I love movies that teach life lessons. Al Pacino’s new film, Danny Collins is just that kind of movie…great acting, very entertaining and if you’re attuned…a great message. It’s one of those “what could have been” movies. If only Danny Collins would have seen a letter from John Lennon, written to him forty years ago, what could have been. In reality Danny Collins is everyman. I won’t give up what happened in the movie but let’s say Danny Collin’s career may have turned out differently.
He may have used his creativity to write and perform original songs rather than covering other artists after his early success. His whole career was about following the money rather than following his bliss.
Hollywood has never been kind to dentistry. I remember scenes from Little Shop of Horrors, Marathon Man, and Leaving Las Vegas that didn’t shine a positive light on dentistry. Danny Collins stays true to form. The aging Collins as a burned out singer tries for redemption by finding his only son to make amends. He winds up staying in a Hilton Inn in New Jersey. When his Mercedes pulls up there is a lone display that highlights the week’s big event: a meeting of the New Jersey Dental Professionals.
Now, I try not to be cynical but I believe there are no accidents, and the director specifically used dentists as a metaphor for lost dreams. I guess to those in Hollywood dentistry isn’t an exciting profession (my apologies to Bill Dorfman).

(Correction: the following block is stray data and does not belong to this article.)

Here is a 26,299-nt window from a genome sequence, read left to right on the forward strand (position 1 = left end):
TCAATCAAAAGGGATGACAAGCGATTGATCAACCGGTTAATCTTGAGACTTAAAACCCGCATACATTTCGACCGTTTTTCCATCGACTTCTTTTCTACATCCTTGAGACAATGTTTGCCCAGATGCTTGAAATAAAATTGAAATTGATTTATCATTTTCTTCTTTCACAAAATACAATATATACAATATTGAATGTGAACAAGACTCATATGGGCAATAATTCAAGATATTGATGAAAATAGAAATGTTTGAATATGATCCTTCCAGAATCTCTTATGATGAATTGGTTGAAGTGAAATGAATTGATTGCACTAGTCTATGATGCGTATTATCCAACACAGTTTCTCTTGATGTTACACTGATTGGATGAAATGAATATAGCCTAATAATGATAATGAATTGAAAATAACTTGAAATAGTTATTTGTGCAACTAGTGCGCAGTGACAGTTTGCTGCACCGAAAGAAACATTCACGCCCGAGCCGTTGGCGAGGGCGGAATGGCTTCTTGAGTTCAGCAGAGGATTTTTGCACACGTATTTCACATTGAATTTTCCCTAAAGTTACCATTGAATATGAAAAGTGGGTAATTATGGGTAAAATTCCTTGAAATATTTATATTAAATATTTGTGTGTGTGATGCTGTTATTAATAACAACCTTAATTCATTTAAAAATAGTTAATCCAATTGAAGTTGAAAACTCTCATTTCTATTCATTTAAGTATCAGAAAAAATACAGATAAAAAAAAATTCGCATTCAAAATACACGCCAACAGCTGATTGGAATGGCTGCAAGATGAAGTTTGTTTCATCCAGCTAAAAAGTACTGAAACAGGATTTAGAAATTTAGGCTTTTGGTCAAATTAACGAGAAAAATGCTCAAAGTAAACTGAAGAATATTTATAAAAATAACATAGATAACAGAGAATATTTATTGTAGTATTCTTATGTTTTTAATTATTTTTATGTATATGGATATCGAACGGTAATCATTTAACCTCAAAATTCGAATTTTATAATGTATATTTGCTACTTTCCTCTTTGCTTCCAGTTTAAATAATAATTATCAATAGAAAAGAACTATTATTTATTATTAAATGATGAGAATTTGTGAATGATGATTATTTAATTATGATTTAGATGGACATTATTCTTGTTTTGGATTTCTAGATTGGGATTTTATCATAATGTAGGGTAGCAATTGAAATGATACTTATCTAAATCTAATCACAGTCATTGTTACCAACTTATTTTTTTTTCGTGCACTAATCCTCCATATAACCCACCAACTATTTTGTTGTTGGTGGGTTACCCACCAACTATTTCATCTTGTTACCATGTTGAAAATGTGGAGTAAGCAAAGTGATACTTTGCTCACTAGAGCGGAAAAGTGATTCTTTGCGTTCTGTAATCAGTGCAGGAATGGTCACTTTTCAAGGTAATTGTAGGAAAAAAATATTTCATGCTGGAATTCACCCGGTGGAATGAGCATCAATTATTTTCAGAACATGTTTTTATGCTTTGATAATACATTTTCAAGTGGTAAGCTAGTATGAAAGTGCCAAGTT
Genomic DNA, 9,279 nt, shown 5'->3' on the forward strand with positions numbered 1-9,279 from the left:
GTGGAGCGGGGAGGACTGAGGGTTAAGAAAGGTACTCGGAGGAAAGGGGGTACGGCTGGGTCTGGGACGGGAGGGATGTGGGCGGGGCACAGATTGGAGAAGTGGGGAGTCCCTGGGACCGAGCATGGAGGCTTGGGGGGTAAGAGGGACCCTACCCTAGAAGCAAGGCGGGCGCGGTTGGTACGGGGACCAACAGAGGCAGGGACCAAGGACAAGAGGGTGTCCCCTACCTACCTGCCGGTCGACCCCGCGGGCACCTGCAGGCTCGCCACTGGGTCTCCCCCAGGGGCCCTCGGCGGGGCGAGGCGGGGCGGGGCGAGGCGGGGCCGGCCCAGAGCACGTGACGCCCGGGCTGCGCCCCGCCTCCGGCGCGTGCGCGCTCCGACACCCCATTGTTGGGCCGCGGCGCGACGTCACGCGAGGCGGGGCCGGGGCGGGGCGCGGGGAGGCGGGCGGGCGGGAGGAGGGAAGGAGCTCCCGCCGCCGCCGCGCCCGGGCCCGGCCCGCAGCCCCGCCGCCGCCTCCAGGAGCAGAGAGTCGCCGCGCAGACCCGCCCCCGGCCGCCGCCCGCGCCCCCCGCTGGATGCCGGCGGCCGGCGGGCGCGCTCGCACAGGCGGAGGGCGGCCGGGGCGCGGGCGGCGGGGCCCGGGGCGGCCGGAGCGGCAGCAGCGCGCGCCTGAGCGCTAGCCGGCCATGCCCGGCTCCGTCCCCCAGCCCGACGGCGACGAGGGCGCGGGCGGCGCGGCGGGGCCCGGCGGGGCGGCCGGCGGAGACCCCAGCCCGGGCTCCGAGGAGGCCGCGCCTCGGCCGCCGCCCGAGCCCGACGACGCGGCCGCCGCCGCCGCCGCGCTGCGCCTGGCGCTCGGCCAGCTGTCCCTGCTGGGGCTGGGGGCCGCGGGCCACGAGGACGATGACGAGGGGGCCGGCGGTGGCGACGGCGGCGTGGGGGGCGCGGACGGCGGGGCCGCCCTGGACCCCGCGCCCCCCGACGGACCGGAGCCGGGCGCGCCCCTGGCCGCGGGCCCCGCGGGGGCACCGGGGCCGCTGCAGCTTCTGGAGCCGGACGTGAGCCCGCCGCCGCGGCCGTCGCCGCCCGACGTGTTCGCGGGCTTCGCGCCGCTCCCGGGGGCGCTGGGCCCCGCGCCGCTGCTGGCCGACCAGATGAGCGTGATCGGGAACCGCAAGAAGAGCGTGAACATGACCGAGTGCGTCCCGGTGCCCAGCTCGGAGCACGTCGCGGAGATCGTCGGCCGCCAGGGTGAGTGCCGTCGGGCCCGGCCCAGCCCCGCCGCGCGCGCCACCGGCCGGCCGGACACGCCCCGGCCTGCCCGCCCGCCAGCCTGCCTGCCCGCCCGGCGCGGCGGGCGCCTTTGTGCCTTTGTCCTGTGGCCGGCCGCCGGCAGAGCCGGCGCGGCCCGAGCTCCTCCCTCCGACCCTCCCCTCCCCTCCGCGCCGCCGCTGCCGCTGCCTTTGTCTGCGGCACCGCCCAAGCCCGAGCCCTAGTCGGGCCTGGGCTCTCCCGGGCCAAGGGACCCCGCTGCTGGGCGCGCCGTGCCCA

Let’s not kid ourselves, dentistry usually is a default vocation. I for one told myself the reasons I chose dentistry…but I made them up. Friends would always mock me, “are you going to spend your whole life putting your hands in people’s mouths?”
I would always answer it’s better than being a proctologist, besides the money is good and you can make your own hours.
So what does all of this have to do with creativity? Dentists aren’t folk singers. No, but Danny Collins was more about creating a career and creating a life than it is about creating hits, and that’s what we all share.
The movie makes the point that making a lot of money isn’t the key to happiness. He burned out early, all the while making a fortune while abandoning his passions and ignoring the traits that people usually use to describe someone at their funerals…like compassion, empathy and kindness…the issues of character.
In my own career…the early years were my burn-out years. Dentistry was just a job. Later on when my mentors showed me the light, I created a career, that’s what saved me. Now, at the end of my career I am discovering my calling…writing and teaching.
But I came of age when it was much easier to create a career in dentistry. I regained my autonomy by attempting to master the art and science of dentistry. That alone made me more passionate and helped me to sustain the career.
These days it’s harder. Young dentists, with their outrageous school loans must subjugate their autonomy to other forces.
This has become my pet peeve because the world of work is so important to a person’s success and happines, regardless of whether they are a rock singer or a dentist.
Today young dentists are graduating and joining dental service organizations and working in corporate dentistry. They are promised the autonomy, but end up singing other people’s songs.
I am sure you have heard the warning by so many philosophers through the ages…”don’t die with the music still inside of you.”